Study finds two dental parameters lead to early detection of diabetes

A recent study (published in the Journal of Dental Research) at Columbia University College of Dental Medicine and backed by The Jeffrey Epstein VI Foundation, among others, found that a early determination of diabetes can be made simply by going to the dentist.

A recent study at Columbia University College of Dental Medicine and backed by The Jeffrey Epstein VI Foundation, among others, found that a early determination of diabetes can be made simply by going to the dentist. The study has huge implications for the growing numbers of Americans who are developing type 2 diabetes.

Researchers found that a basic algorithm of two dental parameters (the number of missing teeth and percentage of deep periodontal pockets) can identify patients with unrecognized prediabetes or diabetes. The addition of the hemoglobin A1c test further improved the algorithm’s performance.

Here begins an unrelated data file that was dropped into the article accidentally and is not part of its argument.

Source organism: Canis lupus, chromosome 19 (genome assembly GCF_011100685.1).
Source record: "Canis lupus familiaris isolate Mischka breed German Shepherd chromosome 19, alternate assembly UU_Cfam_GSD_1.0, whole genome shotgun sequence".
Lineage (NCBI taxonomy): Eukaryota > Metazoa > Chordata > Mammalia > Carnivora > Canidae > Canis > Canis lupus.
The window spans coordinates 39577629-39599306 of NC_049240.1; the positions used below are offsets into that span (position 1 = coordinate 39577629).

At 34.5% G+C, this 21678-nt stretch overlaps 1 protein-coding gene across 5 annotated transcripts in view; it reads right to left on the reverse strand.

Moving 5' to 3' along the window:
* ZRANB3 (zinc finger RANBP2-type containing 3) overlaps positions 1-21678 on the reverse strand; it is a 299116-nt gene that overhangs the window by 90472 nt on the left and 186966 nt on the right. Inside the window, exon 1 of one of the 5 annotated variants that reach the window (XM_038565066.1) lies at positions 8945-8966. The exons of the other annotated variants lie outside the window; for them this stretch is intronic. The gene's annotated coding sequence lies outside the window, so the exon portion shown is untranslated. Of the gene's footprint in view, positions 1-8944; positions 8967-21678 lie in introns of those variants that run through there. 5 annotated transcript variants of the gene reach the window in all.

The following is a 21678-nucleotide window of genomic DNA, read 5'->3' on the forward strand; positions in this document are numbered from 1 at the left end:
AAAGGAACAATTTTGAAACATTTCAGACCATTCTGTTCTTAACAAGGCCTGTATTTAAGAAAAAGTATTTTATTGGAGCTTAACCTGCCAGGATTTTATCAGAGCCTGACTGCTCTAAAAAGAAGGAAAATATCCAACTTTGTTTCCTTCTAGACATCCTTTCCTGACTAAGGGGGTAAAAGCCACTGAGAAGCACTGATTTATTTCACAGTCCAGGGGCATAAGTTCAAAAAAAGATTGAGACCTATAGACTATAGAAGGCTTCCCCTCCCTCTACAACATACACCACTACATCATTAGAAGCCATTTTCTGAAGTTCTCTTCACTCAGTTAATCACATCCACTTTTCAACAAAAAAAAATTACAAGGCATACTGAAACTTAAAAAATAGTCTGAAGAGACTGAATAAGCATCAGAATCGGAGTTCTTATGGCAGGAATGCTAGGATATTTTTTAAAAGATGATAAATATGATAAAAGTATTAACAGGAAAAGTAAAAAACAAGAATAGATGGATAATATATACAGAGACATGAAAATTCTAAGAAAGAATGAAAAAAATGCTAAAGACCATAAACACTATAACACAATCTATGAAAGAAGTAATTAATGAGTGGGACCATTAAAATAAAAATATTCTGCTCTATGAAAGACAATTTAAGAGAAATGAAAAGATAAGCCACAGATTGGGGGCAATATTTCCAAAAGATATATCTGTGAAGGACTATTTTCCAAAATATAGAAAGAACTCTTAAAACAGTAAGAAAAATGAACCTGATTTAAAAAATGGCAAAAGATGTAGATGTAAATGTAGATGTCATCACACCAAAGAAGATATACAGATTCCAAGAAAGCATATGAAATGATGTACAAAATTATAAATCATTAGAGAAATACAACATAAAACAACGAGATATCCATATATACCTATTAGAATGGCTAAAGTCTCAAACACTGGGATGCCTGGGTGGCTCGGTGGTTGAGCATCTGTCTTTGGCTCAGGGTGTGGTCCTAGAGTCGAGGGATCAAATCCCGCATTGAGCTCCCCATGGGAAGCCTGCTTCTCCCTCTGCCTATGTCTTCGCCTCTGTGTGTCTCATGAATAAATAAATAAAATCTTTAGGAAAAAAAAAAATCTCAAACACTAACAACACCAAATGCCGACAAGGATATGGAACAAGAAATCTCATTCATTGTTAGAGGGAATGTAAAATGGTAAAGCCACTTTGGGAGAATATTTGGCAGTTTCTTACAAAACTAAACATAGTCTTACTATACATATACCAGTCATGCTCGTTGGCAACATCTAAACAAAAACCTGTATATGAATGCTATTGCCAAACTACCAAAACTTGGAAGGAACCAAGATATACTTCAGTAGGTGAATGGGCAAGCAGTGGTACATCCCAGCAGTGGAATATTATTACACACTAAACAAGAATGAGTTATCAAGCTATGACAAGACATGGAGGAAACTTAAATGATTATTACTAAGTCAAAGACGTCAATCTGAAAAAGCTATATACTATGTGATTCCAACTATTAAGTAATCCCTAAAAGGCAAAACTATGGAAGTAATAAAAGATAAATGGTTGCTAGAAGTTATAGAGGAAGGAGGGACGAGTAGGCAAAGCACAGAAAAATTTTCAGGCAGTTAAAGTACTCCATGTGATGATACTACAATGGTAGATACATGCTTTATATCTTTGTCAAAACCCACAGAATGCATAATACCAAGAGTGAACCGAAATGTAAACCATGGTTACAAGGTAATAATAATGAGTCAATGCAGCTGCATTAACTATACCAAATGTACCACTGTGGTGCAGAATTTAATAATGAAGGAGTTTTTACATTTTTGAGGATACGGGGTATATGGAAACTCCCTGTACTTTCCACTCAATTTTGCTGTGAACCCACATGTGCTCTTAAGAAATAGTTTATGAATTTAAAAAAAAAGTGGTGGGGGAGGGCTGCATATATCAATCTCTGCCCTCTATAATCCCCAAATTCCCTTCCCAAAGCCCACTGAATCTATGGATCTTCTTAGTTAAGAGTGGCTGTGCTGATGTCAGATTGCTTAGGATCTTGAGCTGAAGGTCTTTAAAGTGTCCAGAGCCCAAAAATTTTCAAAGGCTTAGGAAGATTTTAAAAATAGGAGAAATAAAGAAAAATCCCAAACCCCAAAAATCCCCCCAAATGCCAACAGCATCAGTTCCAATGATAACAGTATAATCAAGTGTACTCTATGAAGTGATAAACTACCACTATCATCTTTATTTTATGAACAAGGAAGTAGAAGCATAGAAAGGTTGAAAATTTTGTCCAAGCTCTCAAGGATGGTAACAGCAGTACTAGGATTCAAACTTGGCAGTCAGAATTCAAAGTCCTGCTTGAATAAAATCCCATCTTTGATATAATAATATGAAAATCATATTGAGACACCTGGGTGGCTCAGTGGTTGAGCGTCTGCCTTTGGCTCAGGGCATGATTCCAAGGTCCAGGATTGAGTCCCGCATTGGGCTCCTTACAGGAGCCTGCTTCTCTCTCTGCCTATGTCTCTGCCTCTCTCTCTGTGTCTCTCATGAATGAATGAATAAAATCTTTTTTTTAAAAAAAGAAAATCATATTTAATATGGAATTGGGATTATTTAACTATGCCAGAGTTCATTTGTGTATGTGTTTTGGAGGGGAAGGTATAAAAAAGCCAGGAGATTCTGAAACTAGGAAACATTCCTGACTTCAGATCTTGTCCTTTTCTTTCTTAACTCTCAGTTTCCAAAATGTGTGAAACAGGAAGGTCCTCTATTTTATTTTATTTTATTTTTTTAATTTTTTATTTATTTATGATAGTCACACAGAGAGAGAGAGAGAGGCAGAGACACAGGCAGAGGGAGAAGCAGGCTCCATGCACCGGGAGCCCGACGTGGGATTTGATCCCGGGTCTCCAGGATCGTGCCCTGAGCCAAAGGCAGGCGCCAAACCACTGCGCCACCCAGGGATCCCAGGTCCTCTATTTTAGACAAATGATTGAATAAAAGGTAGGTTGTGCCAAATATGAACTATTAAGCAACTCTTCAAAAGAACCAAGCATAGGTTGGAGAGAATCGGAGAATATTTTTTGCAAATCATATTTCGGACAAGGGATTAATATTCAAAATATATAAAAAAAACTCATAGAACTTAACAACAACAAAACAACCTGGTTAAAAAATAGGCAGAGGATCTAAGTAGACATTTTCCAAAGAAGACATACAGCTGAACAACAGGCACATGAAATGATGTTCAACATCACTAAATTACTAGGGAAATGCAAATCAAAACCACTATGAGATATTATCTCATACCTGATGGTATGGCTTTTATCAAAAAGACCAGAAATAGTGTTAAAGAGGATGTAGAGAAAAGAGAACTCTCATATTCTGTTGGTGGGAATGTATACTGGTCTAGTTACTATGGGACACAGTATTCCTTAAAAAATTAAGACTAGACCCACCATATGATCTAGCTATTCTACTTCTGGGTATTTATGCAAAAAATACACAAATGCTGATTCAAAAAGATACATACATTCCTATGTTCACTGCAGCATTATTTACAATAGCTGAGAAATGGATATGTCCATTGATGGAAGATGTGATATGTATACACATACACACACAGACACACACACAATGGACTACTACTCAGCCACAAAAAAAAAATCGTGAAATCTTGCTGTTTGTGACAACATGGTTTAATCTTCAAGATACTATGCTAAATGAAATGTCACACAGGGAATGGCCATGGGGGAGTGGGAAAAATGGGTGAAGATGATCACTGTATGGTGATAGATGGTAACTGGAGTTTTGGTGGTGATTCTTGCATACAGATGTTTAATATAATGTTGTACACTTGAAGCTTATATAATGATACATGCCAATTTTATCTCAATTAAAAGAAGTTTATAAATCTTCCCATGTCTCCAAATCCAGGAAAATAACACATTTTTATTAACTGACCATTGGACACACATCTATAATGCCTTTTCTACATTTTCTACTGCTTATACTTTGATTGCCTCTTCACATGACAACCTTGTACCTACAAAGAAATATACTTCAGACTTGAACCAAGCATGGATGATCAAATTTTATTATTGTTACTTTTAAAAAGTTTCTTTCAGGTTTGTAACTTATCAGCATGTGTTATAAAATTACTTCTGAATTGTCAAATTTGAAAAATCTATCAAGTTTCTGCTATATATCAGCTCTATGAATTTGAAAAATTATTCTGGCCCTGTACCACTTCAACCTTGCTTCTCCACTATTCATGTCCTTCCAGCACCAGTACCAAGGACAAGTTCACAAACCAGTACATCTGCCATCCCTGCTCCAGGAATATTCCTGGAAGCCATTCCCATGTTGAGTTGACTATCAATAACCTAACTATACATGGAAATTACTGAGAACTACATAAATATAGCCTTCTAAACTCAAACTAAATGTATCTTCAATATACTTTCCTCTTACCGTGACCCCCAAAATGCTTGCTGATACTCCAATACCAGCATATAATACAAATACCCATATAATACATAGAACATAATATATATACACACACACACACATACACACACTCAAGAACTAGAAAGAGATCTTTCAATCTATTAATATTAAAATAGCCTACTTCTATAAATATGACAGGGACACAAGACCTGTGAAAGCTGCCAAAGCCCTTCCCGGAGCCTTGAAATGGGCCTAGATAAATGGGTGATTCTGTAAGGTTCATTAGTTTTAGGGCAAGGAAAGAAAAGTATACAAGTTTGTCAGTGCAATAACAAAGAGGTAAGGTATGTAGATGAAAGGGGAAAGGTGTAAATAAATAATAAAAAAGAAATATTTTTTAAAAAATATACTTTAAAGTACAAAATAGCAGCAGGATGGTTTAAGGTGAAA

“Periodontal disease is an early complication of diabetes, and about 70% of U.S. adults see a dentist at least once a year,” says Dr. Ira Lamster, dean of CDM and senior author of the study.

“This study will hopefully become part of any routine dental checkup,” Jeffrey Epstein remarked, whose foundation supports cutting edge science research. “Together with a hemoglobin A1c test, it will vastly improve the prevention of type 2 diabetes.”

The study was published in the Journal of Dental Research.

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